- neofetch | sed 's/\x1B\[[0-9;\?]*[a-zA-Z]//g' >> log.txt
    - printf "\n# uname -a\n" >> log.txt
    - uname -a >> log.txt
    - printf "\n# apt list --installed\n" >> log.txt
    - apt list --installed >> log.txt
    - printf "\n# ls /sbin\n" >> log.txt
    - ls /sbin >> log.txt
    - printf "\n# ls /bin\n" >> log.txt
    - ls /bin >> log.txt
    - printf "\n# ls /usr/bin\n" >> log.txt
    - ls /usr/bin >> log.txt
    - printf "\n# ls /usr/local/bin\n" >> log.txt
    - ls /usr/local/bin >> log.txt
    - printf "\n# tlmgr list --only-installed\n" >> log.txt
    - tlmgr list --only-installed >> log.txt
    - printf "\n# ruby --version\n" >> log.txt
    - ruby --version >> log.txt
    - printf "\n# gem list\n" >> log.txt
    - gem list >> log.txt
    - printf "\n# kindlegen\n" >> log.txt
    - kindlegen >> log.txt
    - printf "\n# texti\n" >> log.txt
    - texti >> log.txt
    - printf "\n# pc-doctor\n" >> log.txt
    - pc-doctor >> log.txt
    # Test 2: publish an existent repo
    - git clone --depth 1 https://gitlab.com/NikaZhenya/maestria-investigacion.git && cd maestria-investigacion/tesis && ./generate-all && cd ..
    - rm -rf .g* administrativo apuntes bibliografia protocolo && cd ..
    # Test 3: publish a HedgeDoc pad! (actually anything that has raw MD)
    - mkdir pad && cd pad && wget https://pad.programando.li/Pgs01Hr3QgWtgspU6YbhkA/download -O pad.md
    - pandoc pad.md -s -o index.html 
    - pandoc pad.md -o pad.pdf 
    - pandoc pad.md -o pad.epub 
    - pandoc pad.md -o pad.docx 
    #- kindlegen pad.epub # It works, but if it ends with warnings, the job fails
  artifacts:
    paths:
      - public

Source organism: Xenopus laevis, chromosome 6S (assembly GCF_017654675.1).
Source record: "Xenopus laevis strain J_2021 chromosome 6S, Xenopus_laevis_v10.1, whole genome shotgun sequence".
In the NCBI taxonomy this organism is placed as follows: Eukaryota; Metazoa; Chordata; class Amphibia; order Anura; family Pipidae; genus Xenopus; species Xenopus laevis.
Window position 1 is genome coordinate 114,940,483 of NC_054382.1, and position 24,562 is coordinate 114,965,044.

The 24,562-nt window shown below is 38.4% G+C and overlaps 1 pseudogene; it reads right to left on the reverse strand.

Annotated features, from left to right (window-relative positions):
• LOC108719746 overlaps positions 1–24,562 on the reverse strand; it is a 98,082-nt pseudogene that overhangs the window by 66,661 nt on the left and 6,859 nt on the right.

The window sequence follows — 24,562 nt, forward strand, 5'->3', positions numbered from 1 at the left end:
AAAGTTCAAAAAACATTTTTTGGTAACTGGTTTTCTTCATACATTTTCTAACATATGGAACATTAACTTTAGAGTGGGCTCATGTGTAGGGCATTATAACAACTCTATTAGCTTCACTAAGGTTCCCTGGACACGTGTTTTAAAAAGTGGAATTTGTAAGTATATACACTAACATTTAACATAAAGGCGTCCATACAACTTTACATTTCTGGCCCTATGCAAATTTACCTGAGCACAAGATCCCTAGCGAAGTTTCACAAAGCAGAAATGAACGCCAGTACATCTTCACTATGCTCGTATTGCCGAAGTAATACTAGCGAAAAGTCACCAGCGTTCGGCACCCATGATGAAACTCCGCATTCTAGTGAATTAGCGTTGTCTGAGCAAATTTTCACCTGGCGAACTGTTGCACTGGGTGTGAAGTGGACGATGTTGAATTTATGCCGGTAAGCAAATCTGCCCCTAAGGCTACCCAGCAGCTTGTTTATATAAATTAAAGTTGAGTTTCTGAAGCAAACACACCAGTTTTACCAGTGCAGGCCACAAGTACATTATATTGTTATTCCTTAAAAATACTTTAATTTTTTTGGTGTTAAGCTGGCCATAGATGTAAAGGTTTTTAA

only:
    - master

As yo can see, I decided to use the texlive/texlive container because our needs implies a heavy use of latex. I still haven’t add pandoc-citeproc, but it is because we are gonna deploy a container based on texlive container. I think like 40% of the time could be saved if we already have a container with all the needed tools (we are gonna probably add other publishing systems that use MD like jekyll, pelican and hugo)

Another thing to do that I am gonna work this weekend is enable a variable so it can be use with any MD url, like hedgedoc links.

The Test 2 could be of your interest, it is a complete research thesis (spanish) with a site and so on.

Cheers, nice to see ppl working on the same things!

The second publishing revolution has just began :slight_smile:

1 Like

@nsheff Thanks for sharing sciquill, looks great, I will tinker with it. FYI: I have a video out in which I describe my environment for scholarly publishing with VSCodium, Markdown, pandoc, GitLab and Docker.

That’s also my experience: It’s worth spending the time on building this complete image as it saves a lot of time. I started with an image that every time it ran installed packages which caused errors and took too long.